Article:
The First Inhabitants
Several thousand years before the first European explorers arrived in 1602, the coastal area of central California was inhabited by triblets of indigenous people known collectively as the Ohlone. Each triblet, averaging about 200 people, had one or more permanent villages usually consisting of dome-shaped thatched huts clustered around an open area. Here at Point Lobos, the Ohlone established spring and summer village sites near the mouth of San Jose Creek at the Reserve's northern boundary and along Gibson Creek, which forms the southern edge of the Reserve. Their village along San Jose Creek, known as Ichxenta, was first occupied about 2,500 to 3,000 years ago, and is thought to be the longest inhabited Ohlone village site in the Monterey area.
The Ohlone enjoyed a plentiful food supply of acorns, birds and mammals from the nearby mountains, as well as fish from the ocean and local streams. Within the Reserve, 19 sites have been identified which were used as seasonal camps while gathering abalone and mussels or grinding seeds and acorns into meal. Today, signs of the Ohlone's former presence can be found in many forms: black dirt from years of campsite fires, grinding stones, and large mounds of cast-away shells called middens.
The Spanish Period
The Ohlone living near Point Lobos may have been the first indigenous people encountered by Spanish exploring expeditions, beginning in 1602 when Sebastian Vizcaino's ship entered Carmel Bay. About 170 years later, the Portola expedition on the move north from San Diego camped along San Jose Creek. Portola's assignment was to find a route from Mexico (then part of the Spanish empire) to Monterey, and along the way, locate suitable places to establish the soon-to-follow missions and military camps called presidios. This expedition also ushered in the Spanish Colonial period of California history which lasted until 1822.
The second of 21 Spanish missions was established at Monterey in 1770, but within a year it was moved to Carmel and named San Carlos Borromeo de Carmelo. The mission's cowboys, or vaqueros, tended herds of cattle on the nearby grasslands and became the first non-native people to use what is now Point Lobos State Reserve property. It was also during the era of Spanish occupation that Point Lobos was first named, when the barking of sea lions inspired the name Punta de los Lobos Marinos, Point of the Sea Wolves.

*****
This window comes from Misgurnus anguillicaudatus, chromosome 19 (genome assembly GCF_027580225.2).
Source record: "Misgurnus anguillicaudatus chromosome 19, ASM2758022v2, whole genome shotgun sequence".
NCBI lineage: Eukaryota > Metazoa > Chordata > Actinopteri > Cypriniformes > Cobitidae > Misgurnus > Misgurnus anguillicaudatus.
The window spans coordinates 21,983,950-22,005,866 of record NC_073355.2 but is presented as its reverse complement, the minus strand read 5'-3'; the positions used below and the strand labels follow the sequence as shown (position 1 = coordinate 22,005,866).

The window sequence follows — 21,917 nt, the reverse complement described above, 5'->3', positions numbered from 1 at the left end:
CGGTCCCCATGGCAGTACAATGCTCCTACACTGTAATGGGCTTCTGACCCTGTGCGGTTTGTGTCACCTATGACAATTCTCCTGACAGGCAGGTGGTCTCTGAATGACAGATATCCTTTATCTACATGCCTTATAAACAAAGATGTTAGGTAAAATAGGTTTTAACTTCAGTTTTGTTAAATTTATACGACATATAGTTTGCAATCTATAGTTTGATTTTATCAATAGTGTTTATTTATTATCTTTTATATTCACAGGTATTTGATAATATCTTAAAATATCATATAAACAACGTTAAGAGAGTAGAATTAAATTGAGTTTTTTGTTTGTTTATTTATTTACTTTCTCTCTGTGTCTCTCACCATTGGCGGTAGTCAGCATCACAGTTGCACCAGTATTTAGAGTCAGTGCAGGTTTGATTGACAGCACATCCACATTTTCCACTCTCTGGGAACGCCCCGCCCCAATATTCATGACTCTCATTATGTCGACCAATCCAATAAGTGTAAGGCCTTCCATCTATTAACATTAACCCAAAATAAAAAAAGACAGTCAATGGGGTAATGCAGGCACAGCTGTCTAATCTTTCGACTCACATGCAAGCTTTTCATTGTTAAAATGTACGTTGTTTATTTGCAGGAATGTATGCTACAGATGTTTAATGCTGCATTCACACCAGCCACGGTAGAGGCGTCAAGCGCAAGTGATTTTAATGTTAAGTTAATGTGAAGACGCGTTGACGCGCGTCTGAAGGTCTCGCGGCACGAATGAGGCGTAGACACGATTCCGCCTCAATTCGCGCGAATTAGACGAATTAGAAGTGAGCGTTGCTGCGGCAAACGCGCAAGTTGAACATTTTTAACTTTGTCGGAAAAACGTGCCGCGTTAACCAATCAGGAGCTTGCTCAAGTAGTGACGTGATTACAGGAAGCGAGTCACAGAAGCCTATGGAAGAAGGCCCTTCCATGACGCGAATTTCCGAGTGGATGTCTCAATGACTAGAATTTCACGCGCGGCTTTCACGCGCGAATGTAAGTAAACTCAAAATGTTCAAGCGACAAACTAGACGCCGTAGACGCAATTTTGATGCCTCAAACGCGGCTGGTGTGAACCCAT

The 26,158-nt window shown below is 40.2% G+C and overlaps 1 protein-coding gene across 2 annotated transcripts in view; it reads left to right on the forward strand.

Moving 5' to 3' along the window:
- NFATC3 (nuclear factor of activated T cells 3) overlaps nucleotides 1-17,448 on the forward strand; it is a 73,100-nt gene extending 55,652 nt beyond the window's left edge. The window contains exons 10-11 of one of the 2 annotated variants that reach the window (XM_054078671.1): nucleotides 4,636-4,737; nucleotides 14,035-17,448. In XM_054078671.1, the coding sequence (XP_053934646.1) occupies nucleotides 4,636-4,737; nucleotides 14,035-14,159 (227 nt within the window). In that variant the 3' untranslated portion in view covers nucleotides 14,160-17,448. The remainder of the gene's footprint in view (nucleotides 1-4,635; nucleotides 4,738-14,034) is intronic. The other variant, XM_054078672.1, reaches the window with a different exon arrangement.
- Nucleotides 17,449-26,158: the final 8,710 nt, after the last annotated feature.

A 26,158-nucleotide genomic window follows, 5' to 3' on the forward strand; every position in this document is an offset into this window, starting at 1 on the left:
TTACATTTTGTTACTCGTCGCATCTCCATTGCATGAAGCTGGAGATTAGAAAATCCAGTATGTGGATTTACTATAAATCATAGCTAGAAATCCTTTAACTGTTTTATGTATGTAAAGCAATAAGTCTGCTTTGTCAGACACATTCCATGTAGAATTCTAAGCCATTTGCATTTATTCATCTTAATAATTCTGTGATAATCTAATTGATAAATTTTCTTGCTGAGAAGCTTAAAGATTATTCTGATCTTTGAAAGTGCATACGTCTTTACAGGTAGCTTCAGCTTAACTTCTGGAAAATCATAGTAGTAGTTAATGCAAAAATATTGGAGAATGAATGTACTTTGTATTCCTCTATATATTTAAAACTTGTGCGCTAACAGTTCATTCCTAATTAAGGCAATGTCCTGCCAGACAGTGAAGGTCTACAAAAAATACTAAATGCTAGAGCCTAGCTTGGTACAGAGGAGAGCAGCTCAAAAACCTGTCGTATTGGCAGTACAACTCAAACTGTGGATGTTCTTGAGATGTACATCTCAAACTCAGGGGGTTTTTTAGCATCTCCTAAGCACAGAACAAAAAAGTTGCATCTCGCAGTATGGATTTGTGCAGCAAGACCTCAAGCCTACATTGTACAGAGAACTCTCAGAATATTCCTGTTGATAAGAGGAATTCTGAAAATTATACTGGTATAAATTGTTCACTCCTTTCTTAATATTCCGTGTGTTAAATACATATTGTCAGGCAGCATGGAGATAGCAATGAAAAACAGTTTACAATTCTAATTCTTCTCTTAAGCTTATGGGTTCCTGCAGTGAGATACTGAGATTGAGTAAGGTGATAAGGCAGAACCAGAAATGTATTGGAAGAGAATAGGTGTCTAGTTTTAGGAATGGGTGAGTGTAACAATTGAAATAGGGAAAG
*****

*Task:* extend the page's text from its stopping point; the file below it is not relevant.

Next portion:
The Mexican Period
Soon after Mexico gained its independence from Spain in 1822, the new government began a policy of awarding land grants to loyal Mexican citizens, one of whom was Don Marcelino Escobar, a distinguished official in Monterey. The property that now makes up the Reserve was once part of an 8,818 acre grant given to Escobar in 1839. A couple of years later, the land was sold to Doña Josefa de Abrego for $250, or about 3 cents an acre. Doña Josefa held onto the property for about a year. Then, in a curious transaction where no money changed hands, she deeded the land to a group of soldiers stationed at the Monterey Presidio. The soldiers maintained possession of the land for six months, then in 1844 gave it to their superior officer, Jose Castro. After California was annexed from Mexico by the United States in 1848, Castro's claim to the land was reviewed by a commission established to sort out the multiple claims to private property in the new territory. Complicating matters further, Castro sold the land. Other claims to the property were filed, and it was not until 1888 that this tangled web was settled by a patent signed by President Grover Cleveland. After everything was said and done, the original Mexican land grant had been divided into 34 parcels. A month after President Cleveland signed the patent, several owners of the parcels in and around Point Lobos sold their interests to the Carmelo Land and Coal Company. Now, for the first time in 45 years, most of the old rancho including Point Lobos was under single ownership.